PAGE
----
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New HornRaiser Crowdfunding Platform Helps Students Tackle Global Issues

Giving News

Students at The University of Texas at Austin are taking advantage of HornRaiser, the university’s first crowdfunding platform, to garner community support for extracurricular projects they hope will change the world.

One group of McCombs School of Business students is using HornRaiser to finance a trip to Belize, a developing nation in Central America. There, they plan to help local vocational students create business plans and secure micro-loans. Another group of students will represent Texas in the U.S. Department of Energy Solar Decathlon. They will design an 850-square-foot solar-powered house for the competition. The house will become part of the Alley Flat Initiative in East Austin.

“We’re happy to have the opportunity to share our message of sustainability, energy efficiency and affordability with the entire Longhorn community. Fundraising is pivotal, and the enthusiasm and support we’re going to be able to generate on HornRaiser will help our team be successful in next year’s competition,” said Jessica Janzen, a School of Architecture graduate student.

Engineering and social work students use HornRaiser to help buy materials and supplies to build basic health and safety infrastructures for a community center and clinic in Nicaragua. Photo courtesy of the International Office.

Hands-on opportunities like these are vital to a well-rounded and enriched educational experience. While the university does not have the bandwidth to support every initiative on its own, the hope is that HornRaiser can help fill some of the gap.

HornRaiser provides the campus community — students, faculty members, and staffers — a vehicle for raising philanthropic funds by leveraging their personal networks for initiatives that might not otherwise become reality. Similar to Kickstarter in the entrepreneurial world, HornRaiser is designed to help support innovative ideas in the higher education sector.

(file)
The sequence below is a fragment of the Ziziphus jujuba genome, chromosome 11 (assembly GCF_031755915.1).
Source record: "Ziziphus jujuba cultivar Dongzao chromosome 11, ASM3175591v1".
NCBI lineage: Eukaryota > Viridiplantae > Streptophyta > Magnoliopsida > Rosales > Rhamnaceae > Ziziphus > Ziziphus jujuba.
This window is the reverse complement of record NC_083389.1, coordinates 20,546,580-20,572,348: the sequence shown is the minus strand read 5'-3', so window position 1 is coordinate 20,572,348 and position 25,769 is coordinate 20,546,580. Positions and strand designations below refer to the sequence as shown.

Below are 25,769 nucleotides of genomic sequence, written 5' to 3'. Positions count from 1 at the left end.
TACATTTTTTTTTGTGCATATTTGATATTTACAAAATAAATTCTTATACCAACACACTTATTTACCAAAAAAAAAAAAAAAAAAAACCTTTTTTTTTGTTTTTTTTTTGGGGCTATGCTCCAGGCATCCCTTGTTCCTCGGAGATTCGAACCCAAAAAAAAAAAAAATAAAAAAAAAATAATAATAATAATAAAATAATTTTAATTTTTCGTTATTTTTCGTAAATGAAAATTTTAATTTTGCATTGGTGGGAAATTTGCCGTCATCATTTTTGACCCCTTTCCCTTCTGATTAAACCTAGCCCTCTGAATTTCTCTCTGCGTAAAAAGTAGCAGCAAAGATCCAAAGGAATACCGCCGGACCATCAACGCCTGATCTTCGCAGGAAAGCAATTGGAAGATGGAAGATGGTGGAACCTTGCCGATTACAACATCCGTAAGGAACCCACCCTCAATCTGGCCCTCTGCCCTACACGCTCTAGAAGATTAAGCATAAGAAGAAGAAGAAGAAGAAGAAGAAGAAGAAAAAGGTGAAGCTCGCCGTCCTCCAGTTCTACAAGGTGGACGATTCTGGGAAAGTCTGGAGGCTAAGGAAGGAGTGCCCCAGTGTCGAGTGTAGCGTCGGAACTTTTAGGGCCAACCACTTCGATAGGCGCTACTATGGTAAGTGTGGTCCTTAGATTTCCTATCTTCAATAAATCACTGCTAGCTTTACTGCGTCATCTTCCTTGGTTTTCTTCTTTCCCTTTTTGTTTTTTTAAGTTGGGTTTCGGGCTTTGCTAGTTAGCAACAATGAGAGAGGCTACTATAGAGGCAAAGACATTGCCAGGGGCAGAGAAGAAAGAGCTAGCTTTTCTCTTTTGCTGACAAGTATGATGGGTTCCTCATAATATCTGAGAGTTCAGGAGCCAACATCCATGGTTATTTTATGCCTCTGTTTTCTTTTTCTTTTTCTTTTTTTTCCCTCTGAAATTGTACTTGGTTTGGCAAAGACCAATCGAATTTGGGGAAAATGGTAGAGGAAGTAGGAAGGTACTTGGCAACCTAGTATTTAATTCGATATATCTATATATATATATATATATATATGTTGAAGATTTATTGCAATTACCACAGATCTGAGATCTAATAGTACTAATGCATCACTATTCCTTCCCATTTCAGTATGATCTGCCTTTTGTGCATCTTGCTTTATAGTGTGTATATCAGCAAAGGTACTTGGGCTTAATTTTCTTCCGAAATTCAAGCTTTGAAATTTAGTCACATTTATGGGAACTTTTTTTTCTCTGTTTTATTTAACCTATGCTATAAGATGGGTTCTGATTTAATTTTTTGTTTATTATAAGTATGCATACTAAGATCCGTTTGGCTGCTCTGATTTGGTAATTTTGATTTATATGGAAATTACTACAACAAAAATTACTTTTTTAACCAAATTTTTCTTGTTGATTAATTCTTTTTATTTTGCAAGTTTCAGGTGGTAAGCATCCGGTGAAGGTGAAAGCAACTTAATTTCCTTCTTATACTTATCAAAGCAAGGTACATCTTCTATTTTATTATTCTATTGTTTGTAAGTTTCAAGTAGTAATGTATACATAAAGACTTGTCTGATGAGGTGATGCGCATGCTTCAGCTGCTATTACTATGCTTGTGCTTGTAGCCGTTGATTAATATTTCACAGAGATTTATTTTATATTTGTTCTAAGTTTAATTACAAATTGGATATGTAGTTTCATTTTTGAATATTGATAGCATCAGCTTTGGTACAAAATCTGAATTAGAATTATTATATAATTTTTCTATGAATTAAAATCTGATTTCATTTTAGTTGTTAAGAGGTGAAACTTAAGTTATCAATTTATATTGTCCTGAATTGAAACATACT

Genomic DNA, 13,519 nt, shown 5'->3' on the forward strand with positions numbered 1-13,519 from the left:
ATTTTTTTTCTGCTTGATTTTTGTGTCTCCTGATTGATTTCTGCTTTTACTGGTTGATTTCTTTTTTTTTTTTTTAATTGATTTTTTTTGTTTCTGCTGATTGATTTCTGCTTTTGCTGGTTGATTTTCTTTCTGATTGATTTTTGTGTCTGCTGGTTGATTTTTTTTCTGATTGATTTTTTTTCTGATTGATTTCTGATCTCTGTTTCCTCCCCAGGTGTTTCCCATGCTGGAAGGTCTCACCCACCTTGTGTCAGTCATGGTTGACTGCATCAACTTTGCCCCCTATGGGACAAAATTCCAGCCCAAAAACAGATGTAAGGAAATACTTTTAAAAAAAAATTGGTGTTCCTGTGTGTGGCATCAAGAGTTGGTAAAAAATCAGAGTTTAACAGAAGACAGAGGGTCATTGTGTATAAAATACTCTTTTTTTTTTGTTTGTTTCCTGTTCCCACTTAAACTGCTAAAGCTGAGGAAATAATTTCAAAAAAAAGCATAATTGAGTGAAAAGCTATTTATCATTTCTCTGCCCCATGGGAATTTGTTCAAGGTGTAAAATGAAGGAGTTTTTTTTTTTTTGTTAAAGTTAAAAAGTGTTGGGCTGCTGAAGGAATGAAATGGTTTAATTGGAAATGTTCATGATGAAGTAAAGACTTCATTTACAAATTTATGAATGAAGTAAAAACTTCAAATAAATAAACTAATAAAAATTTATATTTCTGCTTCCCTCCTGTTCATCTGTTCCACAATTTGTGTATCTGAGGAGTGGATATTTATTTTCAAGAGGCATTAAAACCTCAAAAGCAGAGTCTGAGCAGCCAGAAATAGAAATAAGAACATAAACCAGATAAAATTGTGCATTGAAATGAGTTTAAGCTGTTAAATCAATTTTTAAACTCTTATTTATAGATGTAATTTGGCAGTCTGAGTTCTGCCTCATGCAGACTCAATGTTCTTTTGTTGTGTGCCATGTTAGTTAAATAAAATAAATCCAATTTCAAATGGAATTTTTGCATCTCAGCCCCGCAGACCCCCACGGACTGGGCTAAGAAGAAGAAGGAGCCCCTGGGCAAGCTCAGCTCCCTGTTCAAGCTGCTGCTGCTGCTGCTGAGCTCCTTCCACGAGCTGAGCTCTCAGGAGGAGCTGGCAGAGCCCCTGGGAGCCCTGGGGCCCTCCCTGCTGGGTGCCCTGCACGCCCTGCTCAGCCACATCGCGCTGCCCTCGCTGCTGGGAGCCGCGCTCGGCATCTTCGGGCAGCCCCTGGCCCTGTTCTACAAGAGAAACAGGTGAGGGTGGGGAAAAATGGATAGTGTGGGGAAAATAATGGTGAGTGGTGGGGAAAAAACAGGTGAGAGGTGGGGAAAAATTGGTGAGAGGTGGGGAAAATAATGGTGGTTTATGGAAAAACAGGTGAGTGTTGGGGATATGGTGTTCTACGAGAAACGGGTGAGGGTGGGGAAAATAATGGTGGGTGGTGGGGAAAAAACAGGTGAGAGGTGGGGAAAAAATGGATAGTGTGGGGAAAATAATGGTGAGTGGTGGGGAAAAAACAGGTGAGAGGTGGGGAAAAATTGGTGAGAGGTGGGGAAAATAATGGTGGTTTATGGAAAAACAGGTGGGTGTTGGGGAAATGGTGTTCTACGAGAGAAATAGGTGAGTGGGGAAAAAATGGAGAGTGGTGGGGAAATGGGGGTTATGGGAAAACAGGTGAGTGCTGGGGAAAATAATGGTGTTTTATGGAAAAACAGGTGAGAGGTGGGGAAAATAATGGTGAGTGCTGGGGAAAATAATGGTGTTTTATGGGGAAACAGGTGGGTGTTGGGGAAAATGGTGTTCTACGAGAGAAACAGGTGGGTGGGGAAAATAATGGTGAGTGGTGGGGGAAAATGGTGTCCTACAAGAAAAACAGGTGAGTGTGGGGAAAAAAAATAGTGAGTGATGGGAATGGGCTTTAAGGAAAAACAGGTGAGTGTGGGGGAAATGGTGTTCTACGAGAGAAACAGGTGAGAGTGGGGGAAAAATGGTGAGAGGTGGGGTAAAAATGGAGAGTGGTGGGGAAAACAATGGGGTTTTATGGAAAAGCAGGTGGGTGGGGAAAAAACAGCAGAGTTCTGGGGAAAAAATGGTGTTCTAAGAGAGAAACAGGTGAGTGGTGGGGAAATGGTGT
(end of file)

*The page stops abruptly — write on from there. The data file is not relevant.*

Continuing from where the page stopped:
Donors who invest in these projects are treated as insiders, receiving special progress updates and exclusive benefits. For example, a limited number of sponsors of the Unmanned Aerial Vehicle Team — a project by students from across engineering and computer science disciplines to build a fully composite plane — can receive private lab tours and flight demonstrations.

After an application process, four project campaigns were selected based upon the strength of the cause and the project leaders’ networks and commitment level. Operated by the university’s Annual Giving Programs team within the University Development Office, each campaign initiative set a goal of up to $20,000 to run for 30–90 days.

“HornRaiser allows motivated project champions to engage their networks for charitable gifts in support of their passion,” said Adrian Matthys, director of Annual Giving Programs. “This is just one more example of how The University of Texas is empowering its community to change the world, one project at a time.”

For more information on supporting a current HornRaiser project, go to

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